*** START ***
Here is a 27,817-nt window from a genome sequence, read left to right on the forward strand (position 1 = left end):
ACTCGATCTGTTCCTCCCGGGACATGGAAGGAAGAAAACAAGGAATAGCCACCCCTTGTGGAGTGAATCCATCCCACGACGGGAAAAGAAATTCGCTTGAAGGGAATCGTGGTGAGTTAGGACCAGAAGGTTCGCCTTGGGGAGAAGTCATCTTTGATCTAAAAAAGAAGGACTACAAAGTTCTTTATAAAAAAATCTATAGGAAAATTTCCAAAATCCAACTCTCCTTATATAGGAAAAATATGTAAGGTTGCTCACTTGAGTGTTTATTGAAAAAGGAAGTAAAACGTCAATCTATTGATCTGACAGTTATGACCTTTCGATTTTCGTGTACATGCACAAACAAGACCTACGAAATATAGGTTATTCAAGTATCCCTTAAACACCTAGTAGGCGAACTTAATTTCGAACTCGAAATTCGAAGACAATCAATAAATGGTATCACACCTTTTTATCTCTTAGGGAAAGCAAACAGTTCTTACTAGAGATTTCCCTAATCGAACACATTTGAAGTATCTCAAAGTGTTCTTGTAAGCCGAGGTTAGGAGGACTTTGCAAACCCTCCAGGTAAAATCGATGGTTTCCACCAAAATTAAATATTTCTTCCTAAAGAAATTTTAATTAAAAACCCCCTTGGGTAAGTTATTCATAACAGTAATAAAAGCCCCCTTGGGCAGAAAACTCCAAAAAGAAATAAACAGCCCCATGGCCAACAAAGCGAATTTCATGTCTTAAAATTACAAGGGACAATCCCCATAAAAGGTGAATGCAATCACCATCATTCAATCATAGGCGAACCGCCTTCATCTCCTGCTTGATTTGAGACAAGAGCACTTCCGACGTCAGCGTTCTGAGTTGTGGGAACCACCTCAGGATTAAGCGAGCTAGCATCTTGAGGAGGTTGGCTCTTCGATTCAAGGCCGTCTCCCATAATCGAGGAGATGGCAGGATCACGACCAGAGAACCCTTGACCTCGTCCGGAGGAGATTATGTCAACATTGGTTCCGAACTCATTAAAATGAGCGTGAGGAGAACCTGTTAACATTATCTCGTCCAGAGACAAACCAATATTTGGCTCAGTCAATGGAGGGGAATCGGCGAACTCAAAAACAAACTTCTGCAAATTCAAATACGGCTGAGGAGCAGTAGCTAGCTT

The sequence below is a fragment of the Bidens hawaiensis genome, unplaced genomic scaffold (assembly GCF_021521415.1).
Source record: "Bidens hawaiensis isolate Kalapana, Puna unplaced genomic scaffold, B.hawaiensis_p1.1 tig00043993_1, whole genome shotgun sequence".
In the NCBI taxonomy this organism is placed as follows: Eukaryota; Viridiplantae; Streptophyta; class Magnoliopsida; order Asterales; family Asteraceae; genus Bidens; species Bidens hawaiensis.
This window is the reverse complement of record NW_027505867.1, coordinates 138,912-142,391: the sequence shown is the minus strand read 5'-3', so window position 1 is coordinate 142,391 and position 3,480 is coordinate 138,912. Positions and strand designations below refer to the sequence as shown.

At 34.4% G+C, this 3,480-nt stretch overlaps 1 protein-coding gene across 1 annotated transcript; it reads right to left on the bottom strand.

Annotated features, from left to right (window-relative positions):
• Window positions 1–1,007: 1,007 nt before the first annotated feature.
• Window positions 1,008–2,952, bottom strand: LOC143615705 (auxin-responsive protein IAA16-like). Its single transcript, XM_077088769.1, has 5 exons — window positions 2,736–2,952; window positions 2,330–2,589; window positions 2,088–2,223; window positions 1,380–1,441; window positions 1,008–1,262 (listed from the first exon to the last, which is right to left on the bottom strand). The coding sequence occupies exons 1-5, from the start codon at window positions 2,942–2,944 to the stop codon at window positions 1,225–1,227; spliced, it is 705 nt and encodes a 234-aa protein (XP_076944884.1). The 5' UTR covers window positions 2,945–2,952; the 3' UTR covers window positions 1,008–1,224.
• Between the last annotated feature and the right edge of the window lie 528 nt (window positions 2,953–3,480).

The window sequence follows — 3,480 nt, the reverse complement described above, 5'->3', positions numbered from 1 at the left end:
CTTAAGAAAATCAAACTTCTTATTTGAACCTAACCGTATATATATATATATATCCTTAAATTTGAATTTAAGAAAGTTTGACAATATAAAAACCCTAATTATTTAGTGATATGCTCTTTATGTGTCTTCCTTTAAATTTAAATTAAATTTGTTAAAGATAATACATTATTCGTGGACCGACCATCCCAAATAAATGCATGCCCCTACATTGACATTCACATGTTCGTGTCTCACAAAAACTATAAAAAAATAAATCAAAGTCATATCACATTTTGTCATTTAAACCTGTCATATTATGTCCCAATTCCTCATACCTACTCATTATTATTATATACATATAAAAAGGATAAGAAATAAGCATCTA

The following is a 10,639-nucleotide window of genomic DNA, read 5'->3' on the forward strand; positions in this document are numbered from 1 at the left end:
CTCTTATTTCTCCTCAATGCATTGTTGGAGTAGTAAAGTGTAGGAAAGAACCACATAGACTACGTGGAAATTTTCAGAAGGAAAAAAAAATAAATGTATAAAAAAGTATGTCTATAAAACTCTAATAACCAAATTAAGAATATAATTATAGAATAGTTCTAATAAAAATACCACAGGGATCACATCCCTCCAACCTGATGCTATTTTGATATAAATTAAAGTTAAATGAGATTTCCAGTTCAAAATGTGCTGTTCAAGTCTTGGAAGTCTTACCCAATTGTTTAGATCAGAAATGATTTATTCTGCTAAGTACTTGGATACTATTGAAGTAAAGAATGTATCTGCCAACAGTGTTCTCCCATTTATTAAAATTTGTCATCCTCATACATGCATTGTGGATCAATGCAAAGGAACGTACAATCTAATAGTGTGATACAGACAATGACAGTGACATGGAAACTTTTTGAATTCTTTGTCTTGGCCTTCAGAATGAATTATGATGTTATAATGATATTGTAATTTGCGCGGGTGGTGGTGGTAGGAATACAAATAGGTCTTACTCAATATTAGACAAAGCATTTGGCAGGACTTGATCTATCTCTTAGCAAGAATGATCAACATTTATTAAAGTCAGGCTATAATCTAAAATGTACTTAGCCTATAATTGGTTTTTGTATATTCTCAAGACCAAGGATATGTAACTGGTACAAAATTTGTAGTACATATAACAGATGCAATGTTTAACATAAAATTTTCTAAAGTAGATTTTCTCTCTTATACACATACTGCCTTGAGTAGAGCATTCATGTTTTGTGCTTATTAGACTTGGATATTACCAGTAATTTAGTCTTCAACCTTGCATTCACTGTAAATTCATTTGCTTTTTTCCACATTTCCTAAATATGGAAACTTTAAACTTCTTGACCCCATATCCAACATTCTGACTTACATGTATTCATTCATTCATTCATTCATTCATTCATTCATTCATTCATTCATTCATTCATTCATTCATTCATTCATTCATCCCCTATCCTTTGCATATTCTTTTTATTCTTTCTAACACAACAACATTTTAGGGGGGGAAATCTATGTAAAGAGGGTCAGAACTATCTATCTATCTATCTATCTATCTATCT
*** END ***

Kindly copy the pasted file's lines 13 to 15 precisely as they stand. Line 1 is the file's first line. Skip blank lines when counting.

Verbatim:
CTTAAGAAAATCAAACTTCTTATTTGAACCTAACCGTATATATATATATATATCCTTAAATTTGAATTTAAGAAAGTTTGACAATATAAAAACCCTAATTATTTAGTGATATGCTCTTTATGTGTCTTCCTTTAAATTTAAATTAAATTTGTTAAAGATAATACATTATTCGTGGACCGACCATCCCAAATAAATGCATGCCCCTACATTGACATTCACATGTTCGTGTCTCACAAAAACTATAAAAAAATAAATCAAAGTCATATCACATTTTGTCATTTAAACCTGTCATATTATGTCCCAATTCCTCATACCTACTCATTATTATTATATACATATAAAAAGGATAAGAAATAAGCATCTA

The following is a 10,639-nucleotide window of genomic DNA, read 5'->3' on the forward strand; positions in this document are numbered from 1 at the left end:
CTCTTATTTCTCCTCAATGCATTGTTGGAGTAGTAAAGTGTAGGAAAGAACCACATAGACTACGTGGAAATTTTCAGAAGGAAAAAAAAATAAATGTATAAAAAAGTATGTCTATAAAACTCTAATAACCAAATTAAGAATATAATTATAGAATAGTTCTAATAAAAATACCACAGGGATCACATCCCTCCAACCTGATGCTATTTTGATATAAATTAAAGTTAAATGAGATTTCCAGTTCAAAATGTGCTGTTCAAGTCTTGGAAGTCTTACCCAATTGTTTAGATCAGAAATGATTTATTCTGCTAAGTACTTGGATACTATTGAAGTAAAGAATGTATCTGCCAACAGTGTTCTCCCATTTATTAAAATTTGTCATCCTCATACATGCATTGTGGATCAATGCAAAGGAACGTACAATCTAATAGTGTGATACAGACAATGACAGTGACATGGAAACTTTTTGAATTCTTTGTCTTGGCCTTCAGAATGAATTATGATGTTATAATGATATTGTAATTTGCGCGGGTGGTGGTGGTAGGAATACAAATAGGTCTTACTCAATATTAGACAAAGCATTTGGCAGGACTTGATCTATCTCTTAGCAAGAATGATCAACATTTATTAAAGTCAGGCTATAATCTAAAATGTACTTAGCCTATAATTGGTTTTTGTATATTCTCAAGACCAAGGATATGTAACTGGTACAAAATTTGTAGTACATATAACAGATGCAATGTTTAACATAAAATTTTCTAAAGTAGATTTTCTCTCTTATACACATACTGCCTTGAGTAGAGCATTCATGTTTTGTGCTTATTAGACTTGGATATTACCAGTAATTTAGTCTTCAACCTTGCATTCACTGTAAATTCATTTGCTTTTTTCCACATTTCCTAAATATGGAAACTTTAAACTTCTTGACCCCATATCCAACATTCTGACTTACATGTATTCATTCATTCATTCATTCATTCATTCATTCATTCATTCATTCATTCATTCATTCATTCATTCATTCATTCATCCCCTATCCTTTGCATATTCTTTTTATTCTTTCTAACACAACAACATTTTAGGGGGGGAAATCTATGTAAAGAGGGTCAGAACTATCTATCTATCTATCTATCTATCTATCT